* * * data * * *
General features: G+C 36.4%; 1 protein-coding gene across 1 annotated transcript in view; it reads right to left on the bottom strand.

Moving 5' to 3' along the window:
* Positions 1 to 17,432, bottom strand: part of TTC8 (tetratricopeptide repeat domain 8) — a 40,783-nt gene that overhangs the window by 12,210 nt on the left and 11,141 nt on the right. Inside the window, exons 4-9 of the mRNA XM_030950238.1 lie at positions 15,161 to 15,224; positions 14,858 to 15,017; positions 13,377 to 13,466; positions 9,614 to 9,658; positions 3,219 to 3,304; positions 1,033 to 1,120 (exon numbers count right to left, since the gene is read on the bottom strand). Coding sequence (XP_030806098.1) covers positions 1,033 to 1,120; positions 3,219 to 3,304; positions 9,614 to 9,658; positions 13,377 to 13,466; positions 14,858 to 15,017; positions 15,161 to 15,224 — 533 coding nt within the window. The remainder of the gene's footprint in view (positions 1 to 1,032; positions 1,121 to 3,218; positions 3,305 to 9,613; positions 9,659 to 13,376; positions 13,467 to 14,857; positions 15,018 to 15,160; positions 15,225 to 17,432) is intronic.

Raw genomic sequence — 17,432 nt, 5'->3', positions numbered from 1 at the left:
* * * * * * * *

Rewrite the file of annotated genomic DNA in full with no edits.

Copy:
General features: G+C 36.4%; 1 protein-coding gene across 1 annotated transcript in view; it reads right to left on the bottom strand.

Moving 5' to 3' along the window:
* Positions 1 to 17,432, bottom strand: part of TTC8 (tetratricopeptide repeat domain 8) — a 40,783-nt gene that overhangs the window by 12,210 nt on the left and 11,141 nt on the right. Inside the window, exons 4-9 of the mRNA XM_030950238.1 lie at positions 15,161 to 15,224; positions 14,858 to 15,017; positions 13,377 to 13,466; positions 9,614 to 9,658; positions 3,219 to 3,304; positions 1,033 to 1,120 (exon numbers count right to left, since the gene is read on the bottom strand). Coding sequence (XP_030806098.1) covers positions 1,033 to 1,120; positions 3,219 to 3,304; positions 9,614 to 9,658; positions 13,377 to 13,466; positions 14,858 to 15,017; positions 15,161 to 15,224 — 533 coding nt within the window. The remainder of the gene's footprint in view (positions 1 to 1,032; positions 1,121 to 3,218; positions 3,305 to 9,613; positions 9,659 to 13,376; positions 13,467 to 14,857; positions 15,018 to 15,160; positions 15,225 to 17,432) is intronic.

Raw genomic sequence — 17,432 nt, 5'->3', positions numbered from 1 at the left: